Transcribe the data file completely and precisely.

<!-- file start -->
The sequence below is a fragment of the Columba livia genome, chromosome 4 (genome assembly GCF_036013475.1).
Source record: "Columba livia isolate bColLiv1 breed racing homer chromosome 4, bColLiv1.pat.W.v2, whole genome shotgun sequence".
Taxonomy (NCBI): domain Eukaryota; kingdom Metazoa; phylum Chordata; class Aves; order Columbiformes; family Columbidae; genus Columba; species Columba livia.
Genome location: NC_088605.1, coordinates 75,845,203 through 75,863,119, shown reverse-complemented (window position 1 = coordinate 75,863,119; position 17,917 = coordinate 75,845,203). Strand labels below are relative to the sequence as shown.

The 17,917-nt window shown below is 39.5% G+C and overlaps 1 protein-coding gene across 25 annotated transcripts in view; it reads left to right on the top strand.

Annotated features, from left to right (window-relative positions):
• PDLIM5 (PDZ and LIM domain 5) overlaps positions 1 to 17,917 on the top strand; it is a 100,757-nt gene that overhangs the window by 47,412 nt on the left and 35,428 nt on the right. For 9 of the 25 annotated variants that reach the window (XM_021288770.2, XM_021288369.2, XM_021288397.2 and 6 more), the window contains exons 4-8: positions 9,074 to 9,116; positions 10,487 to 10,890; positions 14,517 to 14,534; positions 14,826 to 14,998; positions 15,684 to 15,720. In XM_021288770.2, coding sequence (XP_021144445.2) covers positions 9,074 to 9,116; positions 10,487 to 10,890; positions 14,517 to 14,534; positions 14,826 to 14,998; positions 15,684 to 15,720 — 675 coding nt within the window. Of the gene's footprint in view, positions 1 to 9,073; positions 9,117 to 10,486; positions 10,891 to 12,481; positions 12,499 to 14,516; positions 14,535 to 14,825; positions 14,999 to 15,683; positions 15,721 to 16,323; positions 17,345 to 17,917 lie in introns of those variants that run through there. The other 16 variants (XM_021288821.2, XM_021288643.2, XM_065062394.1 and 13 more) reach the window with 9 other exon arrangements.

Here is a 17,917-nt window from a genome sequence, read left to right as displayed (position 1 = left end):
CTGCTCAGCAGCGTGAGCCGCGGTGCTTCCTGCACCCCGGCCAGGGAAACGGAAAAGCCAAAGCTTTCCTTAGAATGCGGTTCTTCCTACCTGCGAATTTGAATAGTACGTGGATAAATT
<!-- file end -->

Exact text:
The sequence below is a fragment of the Columba livia genome, chromosome 4 (genome assembly GCF_036013475.1).
Source record: "Columba livia isolate bColLiv1 breed racing homer chromosome 4, bColLiv1.pat.W.v2, whole genome shotgun sequence".
Taxonomy (NCBI): domain Eukaryota; kingdom Metazoa; phylum Chordata; class Aves; order Columbiformes; family Columbidae; genus Columba; species Columba livia.
Genome location: NC_088605.1, coordinates 75,845,203 through 75,863,119, shown reverse-complemented (window position 1 = coordinate 75,863,119; position 17,917 = coordinate 75,845,203). Strand labels below are relative to the sequence as shown.

The 17,917-nt window shown below is 39.5% G+C and overlaps 1 protein-coding gene across 25 annotated transcripts in view; it reads left to right on the top strand.

Annotated features, from left to right (window-relative positions):
• PDLIM5 (PDZ and LIM domain 5) overlaps positions 1 to 17,917 on the top strand; it is a 100,757-nt gene that overhangs the window by 47,412 nt on the left and 35,428 nt on the right. For 9 of the 25 annotated variants that reach the window (XM_021288770.2, XM_021288369.2, XM_021288397.2 and 6 more), the window contains exons 4-8: positions 9,074 to 9,116; positions 10,487 to 10,890; positions 14,517 to 14,534; positions 14,826 to 14,998; positions 15,684 to 15,720. In XM_021288770.2, coding sequence (XP_021144445.2) covers positions 9,074 to 9,116; positions 10,487 to 10,890; positions 14,517 to 14,534; positions 14,826 to 14,998; positions 15,684 to 15,720 — 675 coding nt within the window. Of the gene's footprint in view, positions 1 to 9,073; positions 9,117 to 10,486; positions 10,891 to 12,481; positions 12,499 to 14,516; positions 14,535 to 14,825; positions 14,999 to 15,683; positions 15,721 to 16,323; positions 17,345 to 17,917 lie in introns of those variants that run through there. The other 16 variants (XM_021288821.2, XM_021288643.2, XM_065062394.1 and 13 more) reach the window with 9 other exon arrangements.

Here is a 17,917-nt window from a genome sequence, read left to right as displayed (position 1 = left end):
CTGCTCAGCAGCGTGAGCCGCGGTGCTTCCTGCACCCCGGCCAGGGAAACGGAAAAGCCAAAGCTTTCCTTAGAATGCGGTTCTTCCTACCTGCGAATTTGAATAGTACGTGGATAAATT